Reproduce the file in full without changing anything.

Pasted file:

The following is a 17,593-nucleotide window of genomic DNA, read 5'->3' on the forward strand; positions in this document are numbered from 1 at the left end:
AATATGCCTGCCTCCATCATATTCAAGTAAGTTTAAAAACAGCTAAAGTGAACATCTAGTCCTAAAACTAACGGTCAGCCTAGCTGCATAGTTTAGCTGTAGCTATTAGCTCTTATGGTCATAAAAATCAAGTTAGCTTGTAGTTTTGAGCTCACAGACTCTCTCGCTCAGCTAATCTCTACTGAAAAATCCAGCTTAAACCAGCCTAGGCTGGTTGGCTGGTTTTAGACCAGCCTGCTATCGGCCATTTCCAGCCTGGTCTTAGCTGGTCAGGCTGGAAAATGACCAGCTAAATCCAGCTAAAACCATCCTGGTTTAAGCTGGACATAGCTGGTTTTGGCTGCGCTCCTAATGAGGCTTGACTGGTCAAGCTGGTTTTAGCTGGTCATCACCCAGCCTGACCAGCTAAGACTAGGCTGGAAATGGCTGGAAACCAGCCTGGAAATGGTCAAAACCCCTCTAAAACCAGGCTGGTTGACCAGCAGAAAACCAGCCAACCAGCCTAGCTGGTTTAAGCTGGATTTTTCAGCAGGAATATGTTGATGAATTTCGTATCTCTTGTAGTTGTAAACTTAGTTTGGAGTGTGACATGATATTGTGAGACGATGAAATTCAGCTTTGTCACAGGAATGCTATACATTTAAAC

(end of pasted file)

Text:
The following is a 17,593-nucleotide window of genomic DNA, read 5'->3' on the forward strand; positions in this document are numbered from 1 at the left end:
AATATGCCTGCCTCCATCATATTCAAGTAAGTTTAAAAACAGCTAAAGTGAACATCTAGTCCTAAAACTAACGGTCAGCCTAGCTGCATAGTTTAGCTGTAGCTATTAGCTCTTATGGTCATAAAAATCAAGTTAGCTTGTAGTTTTGAGCTCACAGACTCTCTCGCTCAGCTAATCTCTACTGAAAAATCCAGCTTAAACCAGCCTAGGCTGGTTGGCTGGTTTTAGACCAGCCTGCTATCGGCCATTTCCAGCCTGGTCTTAGCTGGTCAGGCTGGAAAATGACCAGCTAAATCCAGCTAAAACCATCCTGGTTTAAGCTGGACATAGCTGGTTTTGGCTGCGCTCCTAATGAGGCTTGACTGGTCAAGCTGGTTTTAGCTGGTCATCACCCAGCCTGACCAGCTAAGACTAGGCTGGAAATGGCTGGAAACCAGCCTGGAAATGGTCAAAACCCCTCTAAAACCAGGCTGGTTGACCAGCAGAAAACCAGCCAACCAGCCTAGCTGGTTTAAGCTGGATTTTTCAGCAGGAATATGTTGATGAATTTCGTATCTCTTGTAGTTGTAAACTTAGTTTGGAGTGTGACATGATATTGTGAGACGATGAAATTCAGCTTTGTCACAGGAATGCTATACATTTAAAC